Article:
From what I've seen a corsage for prom generally goes around the wrist, though I don't think there's an authoritative standard because corsages, unlike boutonnieres, are not really an element of formalwear.
As I said above the bow tie as a rule must be black for a tuxedo because it is framed by a stark white tuxedo shirt, which is in turn framed by a black (or midnight blue) tuxedo jacket. However, if you need a hint of color besides black and white in your tuxedo, you may consider a tastefully dark-colored cummerbund or vest, or a colored handkerchief (pocket square). Keep in mind that if you're going to have a colored boutonniere, you should probably forgo the pocket square so as to avoid a clash of color (which would occur if they were different colors) or a gaudy matching-set look (which would occur if they were the same color).
The vest worn with a tuxedo should always be low-cut, just framing the white shirt front and peaking out from under the jacket. Unfortunately most vests that promgoers wear with tuxedos these days are the three-piece-suit kind and ruin the look altogether. Like the cummerbund, the vest can be tastefully personalized with color, but if you can't find a proper low-cut vest for either rental or purchase, don't wear a vest at all. Wear a cummerbund instead, again either black or tastefully colored.
The lapels on your jacket should be peaked or shawl. This is largely a matter of tradition, because the notched lapel now commonly seen on tuxedos is descended from the business suit rather than formal attire. However, in practice, this distinction will have little aesthetic impact to anyone who doesn't have very specific knowledge about black tie, and for a prom, a notched lapel is not going to make a difference, especially if it's a rental. Just make sure the lapels are satin or grosgrain faced.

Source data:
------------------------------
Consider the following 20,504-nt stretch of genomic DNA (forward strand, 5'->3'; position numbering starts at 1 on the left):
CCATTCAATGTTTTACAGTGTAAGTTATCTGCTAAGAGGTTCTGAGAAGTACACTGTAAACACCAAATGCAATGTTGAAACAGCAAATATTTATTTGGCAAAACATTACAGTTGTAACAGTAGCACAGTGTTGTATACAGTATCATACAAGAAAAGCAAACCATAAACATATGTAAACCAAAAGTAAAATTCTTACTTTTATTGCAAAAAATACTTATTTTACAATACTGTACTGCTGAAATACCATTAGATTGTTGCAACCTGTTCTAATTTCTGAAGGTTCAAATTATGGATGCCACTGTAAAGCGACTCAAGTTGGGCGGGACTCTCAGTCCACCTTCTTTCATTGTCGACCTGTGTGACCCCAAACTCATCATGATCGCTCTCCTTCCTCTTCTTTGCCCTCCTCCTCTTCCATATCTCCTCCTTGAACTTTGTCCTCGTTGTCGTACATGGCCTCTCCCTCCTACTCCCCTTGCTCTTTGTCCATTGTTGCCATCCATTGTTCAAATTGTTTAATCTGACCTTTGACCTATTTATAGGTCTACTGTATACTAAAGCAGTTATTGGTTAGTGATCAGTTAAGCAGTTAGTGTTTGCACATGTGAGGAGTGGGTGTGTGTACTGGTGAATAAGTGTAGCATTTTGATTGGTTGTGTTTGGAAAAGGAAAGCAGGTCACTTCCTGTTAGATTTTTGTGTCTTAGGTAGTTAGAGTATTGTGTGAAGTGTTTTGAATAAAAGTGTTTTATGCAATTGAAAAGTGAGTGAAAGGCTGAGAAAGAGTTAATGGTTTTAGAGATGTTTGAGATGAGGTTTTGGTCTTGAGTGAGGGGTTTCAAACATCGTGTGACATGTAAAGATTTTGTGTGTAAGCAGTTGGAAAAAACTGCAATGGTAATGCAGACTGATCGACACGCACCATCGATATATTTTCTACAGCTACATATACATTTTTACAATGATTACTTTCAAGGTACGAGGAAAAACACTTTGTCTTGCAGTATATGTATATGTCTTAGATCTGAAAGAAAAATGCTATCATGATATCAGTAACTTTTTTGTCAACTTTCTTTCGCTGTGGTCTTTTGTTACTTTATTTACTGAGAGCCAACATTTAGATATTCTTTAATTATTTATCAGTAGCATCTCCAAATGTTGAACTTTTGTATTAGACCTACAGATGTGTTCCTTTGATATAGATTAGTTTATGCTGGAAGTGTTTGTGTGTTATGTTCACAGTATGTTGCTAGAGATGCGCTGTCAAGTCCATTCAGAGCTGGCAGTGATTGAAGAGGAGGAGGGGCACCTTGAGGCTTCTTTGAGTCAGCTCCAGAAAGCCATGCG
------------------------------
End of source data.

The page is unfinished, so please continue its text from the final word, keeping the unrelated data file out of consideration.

There are specific black-tie guidelines on the shirt to be worn with a tuxedo, but there is a good deal of leeway (wing collar vs. turndown collar, pleated front vs. plain front, etc). Generally speaking, I will say that almost any shirt you can find that's advertised as a "tuxedo shirt" will be acceptable. Note, however, that the shirt absolutely must be white; I've seen kids wear pink shirts, blue shirts, even black shirts (which look awful with a black tuxedo jacket and black bow tie), you name it, to prom.
I believe that covers the vast majority of what you need to know when getting your tuxedo for prom. The rest, such as pants, shoes, how to tie a bow tie, etc, can probably be answered by your formalwear retailer. Make sure everything fits as best as possible.
A final note - like I said, most high school kids going to prom these days wear something that looks completely different from what I've just described. Pay them no mind. They may look cute with their highly color-matched suits and bright pink bow ties and vests, but being cutesy is completely different from being refined. There is in fact opportunity to inject color into a tuxedo, but it must be done tastefully. Remember that the tuxedo is a grown man's suit. You do not want to look back at your prom pictures ten years from now and realize that you managed to look like a little boy while wearing a tuxedo.